Global debt sales have increased over the past 6 months against a background of increasing economic and political uncertainty. The pressure for such sales mounts as many banks — particularly European banks — battle real or perceived liquidity and solvency threats.
Debt sales are both tactical and strategic. Tactical sales involve taking advantage of short-term profit earning (or loss diminishing) by buying and selling opportunities in the marketplace. Strategic sales reflect the need to restructure the balance sheet and reposition the business.
On the strategic side, the looming reality of the new Basel III constraints is also forcing many banks to restructure their balance sheets to increase available capital resources, improve liquidity and enhance asset quality. Basel III also amplifies existing issues in the calculation of banks' Basel II risk-weighted assets.
The restructuring process involves raising additional capital, shrinking loan assets, restricting certain trading exposures, or any combination of these. Other commercial and regulatory pressures are intensifying these trends, including recent ratings downgrades across the financial sector and increasing wholesale funding costs evidenced in recent months.
It is impossible to accurately quantify the amount of existing debt that banks might want to sell. However, it is clearly very large. Of course, this bank debt is in addition to the immense sum of new and rolled over sovereign and corporate debt that needs to be issued over the next few years.
Moreover the regulatory and commercial forces acting on the banking system are all driving it in much the same direction at the same time. So who is going to buy all this bank debt, impaired or otherwise?
Other banks will be limited in what they are able and prepared to buy, and under present conditions few will want to acquire their competitors’ impaired assets, even at deep discounts. In extreme circumstances, central banks might buy certain classes of debt assets, but this is really a last resort for everyone. Much of the debt in question is likely to end up in the non-bank sector as hedge funds and others seek bottom-of-the-cycle investment opportunities.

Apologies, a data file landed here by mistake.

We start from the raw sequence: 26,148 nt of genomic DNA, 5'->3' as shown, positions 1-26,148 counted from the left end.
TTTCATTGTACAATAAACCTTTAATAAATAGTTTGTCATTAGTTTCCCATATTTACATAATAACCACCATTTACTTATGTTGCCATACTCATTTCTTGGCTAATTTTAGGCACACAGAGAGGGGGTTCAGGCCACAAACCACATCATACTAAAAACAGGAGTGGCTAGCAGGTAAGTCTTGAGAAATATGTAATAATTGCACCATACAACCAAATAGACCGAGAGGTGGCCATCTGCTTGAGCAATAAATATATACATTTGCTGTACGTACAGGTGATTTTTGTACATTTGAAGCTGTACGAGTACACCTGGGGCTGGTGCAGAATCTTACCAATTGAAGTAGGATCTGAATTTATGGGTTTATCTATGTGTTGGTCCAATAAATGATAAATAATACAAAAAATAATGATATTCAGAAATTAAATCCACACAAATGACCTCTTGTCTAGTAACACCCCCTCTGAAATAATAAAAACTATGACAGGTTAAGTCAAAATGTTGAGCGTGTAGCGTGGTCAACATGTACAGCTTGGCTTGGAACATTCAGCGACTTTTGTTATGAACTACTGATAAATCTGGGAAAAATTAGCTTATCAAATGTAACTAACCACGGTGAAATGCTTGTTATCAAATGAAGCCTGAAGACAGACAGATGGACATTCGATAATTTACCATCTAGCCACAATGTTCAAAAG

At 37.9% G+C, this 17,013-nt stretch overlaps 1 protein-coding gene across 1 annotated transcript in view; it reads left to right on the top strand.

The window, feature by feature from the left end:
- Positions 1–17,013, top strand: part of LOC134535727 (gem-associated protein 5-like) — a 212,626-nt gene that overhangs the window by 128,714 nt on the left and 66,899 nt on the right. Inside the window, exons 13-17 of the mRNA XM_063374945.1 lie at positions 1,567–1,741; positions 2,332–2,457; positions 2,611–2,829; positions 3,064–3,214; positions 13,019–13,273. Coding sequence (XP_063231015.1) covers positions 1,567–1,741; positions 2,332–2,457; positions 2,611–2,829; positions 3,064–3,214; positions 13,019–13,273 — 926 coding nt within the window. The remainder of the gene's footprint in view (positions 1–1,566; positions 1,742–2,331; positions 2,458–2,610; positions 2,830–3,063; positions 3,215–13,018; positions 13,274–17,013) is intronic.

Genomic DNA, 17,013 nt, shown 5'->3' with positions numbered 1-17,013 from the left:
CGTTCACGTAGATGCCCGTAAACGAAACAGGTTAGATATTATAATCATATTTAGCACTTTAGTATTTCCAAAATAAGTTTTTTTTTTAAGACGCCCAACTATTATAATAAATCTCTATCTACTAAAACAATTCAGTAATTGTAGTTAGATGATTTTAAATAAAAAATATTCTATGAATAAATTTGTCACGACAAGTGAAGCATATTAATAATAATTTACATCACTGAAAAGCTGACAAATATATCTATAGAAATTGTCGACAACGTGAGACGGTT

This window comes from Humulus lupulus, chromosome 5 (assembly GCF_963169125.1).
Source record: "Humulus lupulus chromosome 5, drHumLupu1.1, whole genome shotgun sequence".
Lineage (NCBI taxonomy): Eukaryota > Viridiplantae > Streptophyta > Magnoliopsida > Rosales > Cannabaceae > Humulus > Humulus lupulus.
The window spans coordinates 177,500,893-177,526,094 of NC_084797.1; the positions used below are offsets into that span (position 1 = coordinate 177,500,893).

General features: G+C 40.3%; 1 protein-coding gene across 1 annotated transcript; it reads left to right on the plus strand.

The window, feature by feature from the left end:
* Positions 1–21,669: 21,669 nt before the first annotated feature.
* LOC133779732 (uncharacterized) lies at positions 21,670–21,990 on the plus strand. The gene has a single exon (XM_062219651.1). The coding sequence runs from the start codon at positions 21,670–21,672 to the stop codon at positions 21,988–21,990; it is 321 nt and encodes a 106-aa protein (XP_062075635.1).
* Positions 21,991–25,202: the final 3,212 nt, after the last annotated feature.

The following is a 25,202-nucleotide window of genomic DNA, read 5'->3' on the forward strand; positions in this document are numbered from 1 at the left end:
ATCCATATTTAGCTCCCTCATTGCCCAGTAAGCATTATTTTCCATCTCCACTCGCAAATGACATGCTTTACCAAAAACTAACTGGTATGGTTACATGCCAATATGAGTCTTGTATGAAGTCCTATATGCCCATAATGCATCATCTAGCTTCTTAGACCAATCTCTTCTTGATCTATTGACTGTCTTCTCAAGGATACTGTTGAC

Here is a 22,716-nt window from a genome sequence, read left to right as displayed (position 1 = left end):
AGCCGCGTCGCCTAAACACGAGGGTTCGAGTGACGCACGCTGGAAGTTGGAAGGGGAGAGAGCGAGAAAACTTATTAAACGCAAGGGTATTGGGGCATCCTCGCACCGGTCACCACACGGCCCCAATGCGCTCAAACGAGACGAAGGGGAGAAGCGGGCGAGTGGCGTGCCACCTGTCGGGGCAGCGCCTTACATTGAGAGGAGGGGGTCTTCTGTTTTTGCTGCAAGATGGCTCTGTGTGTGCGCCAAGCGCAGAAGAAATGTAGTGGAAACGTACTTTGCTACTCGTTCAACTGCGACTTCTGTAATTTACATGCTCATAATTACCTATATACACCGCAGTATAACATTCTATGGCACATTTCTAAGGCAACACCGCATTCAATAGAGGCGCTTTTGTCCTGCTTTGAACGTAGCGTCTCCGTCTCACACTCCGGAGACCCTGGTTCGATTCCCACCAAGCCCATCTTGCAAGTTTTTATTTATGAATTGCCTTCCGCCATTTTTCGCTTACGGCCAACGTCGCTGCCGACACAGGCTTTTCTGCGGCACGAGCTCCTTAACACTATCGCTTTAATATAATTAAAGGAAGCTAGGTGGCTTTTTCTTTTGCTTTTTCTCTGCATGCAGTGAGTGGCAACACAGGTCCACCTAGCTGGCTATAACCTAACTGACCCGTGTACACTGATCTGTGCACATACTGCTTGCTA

Domestically, the Australian non-performing loan market saw an uptick in activity in 2011 with distressed and leveraged transactions driving secondary loan market volumes. Despite the upturn, volumes remained thin compared with markets elsewhere. Single name asset sales dominated.
The largest recent portfolio deals were the A$5 billion sale of GE Money’s mortgage book and the A$1.7 billion sale of the BOS International property loan book. We have also witnessed some mooted deals whereby a tranche of bank debt in a corporation is sold to outside investors and subsequently restructured, sometimes being wholly or partly converted into equity. (Precisely such an arrangement has been proposed for the heavily indebted Nine Network media group.)
Despite an increase in non-performing and delinquent loans, Australian banks generally have so far resisted portfolio sales. Of course, they are under far less pressure to do so than many of their counterparts elsewhere.
In this difficult and uncertain climate, KPMG’s Global Portfolio Solutions group has been supporting our financial services’ clients with portfolio valuations, realisation strategies and providing independent support for sell and buy side processes.
With extensive experience in advising both sellers and buyers on hundreds of mandates globally, our senior loan portfolio professionals work alongside governments, financial institutions, corporations, strategic and financial investors, collection agencies, industry financiers and other professionals to understand market dynamics and issues.
Increasingly, clients are looking to KPMG for practical help with strategic analysis, market sounding exercises and transaction support.